The regional Women2030 training in Latin America was held from 29 November to 1 December in Cancun, Mexico. The first two days were attended by the seven Women2030 partner groups in Latin America, as well as by partner groups from six other countries. On the first day there was an introduction to the SGDs, gender and biodiversity, and to the Women2030 programme. After a round of introductions and an overview of projects planned as part of Women2030, partners that have already implemented Women2030 community consultations on gender and SDGs reported back on the outcomes, challenges and lessons learned.
There were also sessions on how to include a gender perspective in the work and structure of non-governmental organisations and social movements, as well as a gender analysis of women’s and men’s access to natural resources and their roles and responsibilities in biodiversity conservation and sustainable development. Methodologies were reviewed and practical exercises were conducted in break out groups. In the afternoon, the sessions focused on gender budgeting and media and communications training.
On the second day, there were sessions on how to: communicate and advocate findings from local-level gender analyses to the national, regional and global levels; an overview of the CBD process, COP 13, and gender mainstreaming in the CBD; and a session on analysing and monitoring gender in National Biodiversity Strategy and Action Plans (NBSAPs) and national reports as well as SDG voluntary national reports (VNRs). During the second half of the day, the session on analysing and monitoring gender continued, and the day was closed with a final session on media and communications training, focused on how to share stories with mainstream media.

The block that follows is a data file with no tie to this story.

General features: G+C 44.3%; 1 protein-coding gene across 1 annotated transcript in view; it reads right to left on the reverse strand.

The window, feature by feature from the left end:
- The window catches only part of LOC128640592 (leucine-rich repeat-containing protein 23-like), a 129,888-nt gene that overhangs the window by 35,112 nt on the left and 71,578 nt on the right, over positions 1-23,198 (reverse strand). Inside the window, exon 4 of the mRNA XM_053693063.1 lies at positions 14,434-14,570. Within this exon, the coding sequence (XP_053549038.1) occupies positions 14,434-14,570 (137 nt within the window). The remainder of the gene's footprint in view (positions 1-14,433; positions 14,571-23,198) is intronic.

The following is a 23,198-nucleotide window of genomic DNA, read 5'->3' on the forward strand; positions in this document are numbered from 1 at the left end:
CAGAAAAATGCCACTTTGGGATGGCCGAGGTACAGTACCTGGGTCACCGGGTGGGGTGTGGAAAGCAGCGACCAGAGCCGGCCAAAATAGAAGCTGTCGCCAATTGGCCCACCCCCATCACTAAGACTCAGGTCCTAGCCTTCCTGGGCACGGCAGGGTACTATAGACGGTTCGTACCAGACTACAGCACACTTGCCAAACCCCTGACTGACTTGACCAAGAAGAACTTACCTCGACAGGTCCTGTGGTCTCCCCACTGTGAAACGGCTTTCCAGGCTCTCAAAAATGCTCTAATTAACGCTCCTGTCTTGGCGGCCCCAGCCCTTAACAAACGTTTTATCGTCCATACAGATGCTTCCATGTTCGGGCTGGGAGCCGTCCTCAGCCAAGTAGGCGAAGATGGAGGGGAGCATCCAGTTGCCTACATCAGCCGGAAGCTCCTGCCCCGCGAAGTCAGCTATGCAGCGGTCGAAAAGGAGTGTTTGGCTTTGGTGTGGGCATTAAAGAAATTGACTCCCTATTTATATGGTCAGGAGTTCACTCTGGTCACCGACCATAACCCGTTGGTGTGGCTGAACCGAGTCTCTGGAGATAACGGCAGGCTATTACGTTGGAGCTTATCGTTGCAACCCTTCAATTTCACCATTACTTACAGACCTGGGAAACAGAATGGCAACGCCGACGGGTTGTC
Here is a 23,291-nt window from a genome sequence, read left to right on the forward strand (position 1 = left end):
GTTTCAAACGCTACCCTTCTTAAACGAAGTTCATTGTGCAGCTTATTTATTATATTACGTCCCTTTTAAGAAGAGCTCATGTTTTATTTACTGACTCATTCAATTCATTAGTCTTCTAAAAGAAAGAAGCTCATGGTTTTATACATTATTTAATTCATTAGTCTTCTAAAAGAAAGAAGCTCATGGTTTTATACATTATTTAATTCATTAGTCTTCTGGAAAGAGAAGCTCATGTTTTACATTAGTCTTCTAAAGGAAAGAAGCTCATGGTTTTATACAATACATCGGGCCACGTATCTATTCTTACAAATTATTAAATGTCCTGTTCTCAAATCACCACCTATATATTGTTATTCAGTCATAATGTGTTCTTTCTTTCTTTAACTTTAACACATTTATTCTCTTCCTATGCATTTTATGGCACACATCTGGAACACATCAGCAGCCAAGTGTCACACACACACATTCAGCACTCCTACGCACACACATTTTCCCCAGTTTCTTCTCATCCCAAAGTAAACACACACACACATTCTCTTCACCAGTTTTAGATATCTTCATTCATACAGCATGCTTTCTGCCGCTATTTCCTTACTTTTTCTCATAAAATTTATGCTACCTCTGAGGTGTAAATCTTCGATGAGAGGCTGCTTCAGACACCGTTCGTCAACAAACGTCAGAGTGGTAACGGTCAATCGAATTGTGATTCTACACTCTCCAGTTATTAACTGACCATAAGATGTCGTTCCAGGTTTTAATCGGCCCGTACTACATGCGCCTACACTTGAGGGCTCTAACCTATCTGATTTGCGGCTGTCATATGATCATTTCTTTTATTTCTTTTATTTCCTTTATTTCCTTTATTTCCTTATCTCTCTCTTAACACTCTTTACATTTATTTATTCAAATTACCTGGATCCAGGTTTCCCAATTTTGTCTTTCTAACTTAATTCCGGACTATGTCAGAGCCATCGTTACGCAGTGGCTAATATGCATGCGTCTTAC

The third and final day was focused on partners based in Latin America, and started with an interactive presentation of one of the modules of the Training Master Manual, followed by discussions around regional priorities, including the realities of gender inequality in participants’ countries, and the key challenges related to gender and sustainable development. There was a session on the frameworks and methodologies required to conduct gender assessments, and a final session on project administration geared towards project coordinators, on how to translate budgets into project implementation and establish good administrative procedures.
In all, the training provided an excellent opportunity to share skills amongst the diverse group of participants. Further local, national and regional skillshares on gender, media and communications, and skills related to community conservation will be organised during 2017.